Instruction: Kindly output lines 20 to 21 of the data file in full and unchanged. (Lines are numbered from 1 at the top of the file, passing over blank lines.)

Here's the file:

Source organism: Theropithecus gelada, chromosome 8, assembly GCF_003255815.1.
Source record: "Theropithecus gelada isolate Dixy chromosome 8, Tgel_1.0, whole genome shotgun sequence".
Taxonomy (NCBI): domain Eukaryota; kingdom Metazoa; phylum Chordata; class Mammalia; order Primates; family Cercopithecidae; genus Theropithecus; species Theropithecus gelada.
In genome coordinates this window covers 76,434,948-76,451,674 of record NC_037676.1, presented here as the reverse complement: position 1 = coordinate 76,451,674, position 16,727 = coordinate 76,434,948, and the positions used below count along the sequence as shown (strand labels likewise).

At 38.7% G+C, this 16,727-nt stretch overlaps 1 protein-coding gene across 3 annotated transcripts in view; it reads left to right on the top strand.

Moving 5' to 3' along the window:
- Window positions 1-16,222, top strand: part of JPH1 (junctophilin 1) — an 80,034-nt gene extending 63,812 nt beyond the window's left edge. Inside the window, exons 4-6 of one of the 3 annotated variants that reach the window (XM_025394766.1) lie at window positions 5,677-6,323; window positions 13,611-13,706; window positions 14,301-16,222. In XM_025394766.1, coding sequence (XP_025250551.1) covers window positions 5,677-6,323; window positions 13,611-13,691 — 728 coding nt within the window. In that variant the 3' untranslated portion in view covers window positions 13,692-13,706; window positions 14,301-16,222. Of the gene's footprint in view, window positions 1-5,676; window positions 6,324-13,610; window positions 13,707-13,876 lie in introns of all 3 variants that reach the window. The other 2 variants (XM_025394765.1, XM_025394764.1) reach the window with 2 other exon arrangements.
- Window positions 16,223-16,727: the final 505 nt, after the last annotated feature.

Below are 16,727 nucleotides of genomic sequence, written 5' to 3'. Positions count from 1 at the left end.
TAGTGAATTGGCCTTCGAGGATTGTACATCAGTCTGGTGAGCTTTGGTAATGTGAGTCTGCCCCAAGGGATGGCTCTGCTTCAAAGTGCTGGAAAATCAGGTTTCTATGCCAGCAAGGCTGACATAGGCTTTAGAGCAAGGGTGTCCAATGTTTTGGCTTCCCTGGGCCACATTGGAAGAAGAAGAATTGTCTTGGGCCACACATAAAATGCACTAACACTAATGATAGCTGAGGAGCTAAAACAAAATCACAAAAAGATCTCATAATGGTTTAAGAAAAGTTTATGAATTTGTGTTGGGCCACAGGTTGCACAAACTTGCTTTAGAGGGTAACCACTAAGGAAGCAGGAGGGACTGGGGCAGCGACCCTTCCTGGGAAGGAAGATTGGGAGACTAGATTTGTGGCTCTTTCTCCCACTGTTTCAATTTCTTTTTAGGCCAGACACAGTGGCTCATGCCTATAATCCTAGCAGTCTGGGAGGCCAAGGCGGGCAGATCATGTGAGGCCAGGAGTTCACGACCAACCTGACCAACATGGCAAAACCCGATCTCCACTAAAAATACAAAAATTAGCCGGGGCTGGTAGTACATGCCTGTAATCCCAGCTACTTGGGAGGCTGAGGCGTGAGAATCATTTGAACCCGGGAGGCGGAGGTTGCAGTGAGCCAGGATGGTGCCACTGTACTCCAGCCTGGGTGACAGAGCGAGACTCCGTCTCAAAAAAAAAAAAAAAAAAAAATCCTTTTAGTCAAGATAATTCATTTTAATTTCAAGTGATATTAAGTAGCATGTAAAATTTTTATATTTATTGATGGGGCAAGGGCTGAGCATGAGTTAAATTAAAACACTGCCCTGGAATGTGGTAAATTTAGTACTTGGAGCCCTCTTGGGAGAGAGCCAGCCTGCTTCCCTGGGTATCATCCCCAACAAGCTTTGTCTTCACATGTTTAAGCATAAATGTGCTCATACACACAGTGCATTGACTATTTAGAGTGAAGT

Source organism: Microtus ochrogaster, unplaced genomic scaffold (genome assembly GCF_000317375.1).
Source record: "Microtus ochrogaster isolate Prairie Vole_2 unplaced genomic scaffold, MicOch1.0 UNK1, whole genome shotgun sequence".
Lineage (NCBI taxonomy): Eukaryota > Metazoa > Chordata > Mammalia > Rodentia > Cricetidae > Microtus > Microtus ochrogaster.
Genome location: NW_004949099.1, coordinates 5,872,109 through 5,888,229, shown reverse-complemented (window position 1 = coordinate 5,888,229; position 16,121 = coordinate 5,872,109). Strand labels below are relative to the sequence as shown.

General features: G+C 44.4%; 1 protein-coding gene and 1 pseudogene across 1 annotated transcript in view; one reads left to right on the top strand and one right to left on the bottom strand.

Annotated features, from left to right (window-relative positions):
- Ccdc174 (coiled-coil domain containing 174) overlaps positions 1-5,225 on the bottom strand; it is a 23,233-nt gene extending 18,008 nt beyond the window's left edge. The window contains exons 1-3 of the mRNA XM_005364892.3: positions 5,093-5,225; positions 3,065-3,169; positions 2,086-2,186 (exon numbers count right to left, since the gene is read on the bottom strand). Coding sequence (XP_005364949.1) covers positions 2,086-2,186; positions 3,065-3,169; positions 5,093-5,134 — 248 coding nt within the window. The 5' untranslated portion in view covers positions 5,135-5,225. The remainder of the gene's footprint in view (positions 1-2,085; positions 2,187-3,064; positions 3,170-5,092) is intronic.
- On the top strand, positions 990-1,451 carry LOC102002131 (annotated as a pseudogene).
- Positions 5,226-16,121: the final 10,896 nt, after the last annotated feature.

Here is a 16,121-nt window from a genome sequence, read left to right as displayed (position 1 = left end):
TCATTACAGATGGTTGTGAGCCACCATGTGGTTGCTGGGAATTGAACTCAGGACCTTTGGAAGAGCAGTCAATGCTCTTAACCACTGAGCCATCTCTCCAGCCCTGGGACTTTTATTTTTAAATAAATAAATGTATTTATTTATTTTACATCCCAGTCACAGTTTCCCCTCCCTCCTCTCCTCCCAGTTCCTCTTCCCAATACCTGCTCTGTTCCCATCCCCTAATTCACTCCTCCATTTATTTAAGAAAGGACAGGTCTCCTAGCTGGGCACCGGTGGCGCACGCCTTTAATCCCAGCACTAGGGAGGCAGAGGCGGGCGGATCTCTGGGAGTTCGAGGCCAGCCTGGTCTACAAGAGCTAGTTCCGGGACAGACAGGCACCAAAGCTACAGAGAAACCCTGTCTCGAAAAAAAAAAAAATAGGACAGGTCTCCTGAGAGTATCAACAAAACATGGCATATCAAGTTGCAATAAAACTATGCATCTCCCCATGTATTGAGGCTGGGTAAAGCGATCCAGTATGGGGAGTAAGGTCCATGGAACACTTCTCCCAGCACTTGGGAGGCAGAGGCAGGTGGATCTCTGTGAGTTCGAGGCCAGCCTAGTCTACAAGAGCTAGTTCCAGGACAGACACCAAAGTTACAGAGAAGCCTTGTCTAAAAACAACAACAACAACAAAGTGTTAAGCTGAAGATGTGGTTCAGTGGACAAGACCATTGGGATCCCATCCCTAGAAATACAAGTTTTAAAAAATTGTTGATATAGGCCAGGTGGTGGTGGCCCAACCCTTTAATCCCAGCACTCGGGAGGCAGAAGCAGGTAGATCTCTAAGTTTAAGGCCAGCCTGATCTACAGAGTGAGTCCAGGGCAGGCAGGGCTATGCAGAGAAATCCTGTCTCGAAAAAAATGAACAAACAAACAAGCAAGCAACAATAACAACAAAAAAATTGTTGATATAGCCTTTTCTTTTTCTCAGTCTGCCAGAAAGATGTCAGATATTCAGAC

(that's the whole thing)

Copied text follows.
Here is a 16,121-nt window from a genome sequence, read left to right as displayed (position 1 = left end):
TCATTACAGATGGTTGTGAGCCACCATGTGGTTGCTGGGAATTGAACTCAGGACCTTTGGAAGAGCAGTCAATGCTCTTAACCACTGAGCCATCTCTCCAGCCCTGGGACTTTTATTTTTAAATAAATAAATGTATTTATTTATTTTACATCCCAGTCACAGTTTCCCCTCCCTCCTCTCCTCCCAGTTCCTCTTCCCAATACCTGCTCTGTTCCCATCCCCTAATTCACTCCTCCATTTATTTAAGAAAGGACAGGTCTCCTAGCTGGGCACCGGTGGCGCACGCCTTTAATCCCAGCACTAGGGAGGCAGAGGCGGGCGGATCTCTGGGAGTTCGAGGCCAGCCTGGTCTACAAGAGCTAGTTCCGGGACAGACAGGCACCAAAGCTACAGAGAAACCCTGTCTCGAAAAAAAAAAAAATAGGACAGGTCTCCTGAGAGTATCAACAAAACATGGCATATCAAGTTGCAATAAAACTATGCATCTCCCCATGTATTGAGGCTGGGTAAAGCGATCCAGTATGGGGAGTAAGGTCCATGGAACACTTCTCCCAGCACTTGGGAGGCAGAGGCAGGTGGATCTCTGTGAGTTCGAGGCCAGCCTAGTCTACAAGAGCTAGTTCCAGGACAGACACCAAAGTTACAGAGAAGCCTTGTCTAAAAACAACAACAACAACAAAGTGTTAAGCTGAAGATGTGGTTCAGTGGACAAGACCATTGGGATCCCATCCCTAGAAATACAAGTTTTAAAAAATTGTTGATATAGGCCAGGTGGTGGTGGCCCAACCCTTTAATCCCAGCACTCGGGAGGCAGAAGCAGGTAGATCTCTAAGTTTAAGGCCAGCCTGATCTACAGAGTGAGTCCAGGGCAGGCAGGGCTATGCAGAGAAATCCTGTCTCGAAAAAAATGAACAAACAAACAAGCAAGCAACAATAACAACAAAAAAATTGTTGATATAGCCTTTTCTTTTTCTCAGTCTGCCAGAAAGATGTCAGATATTCAGAC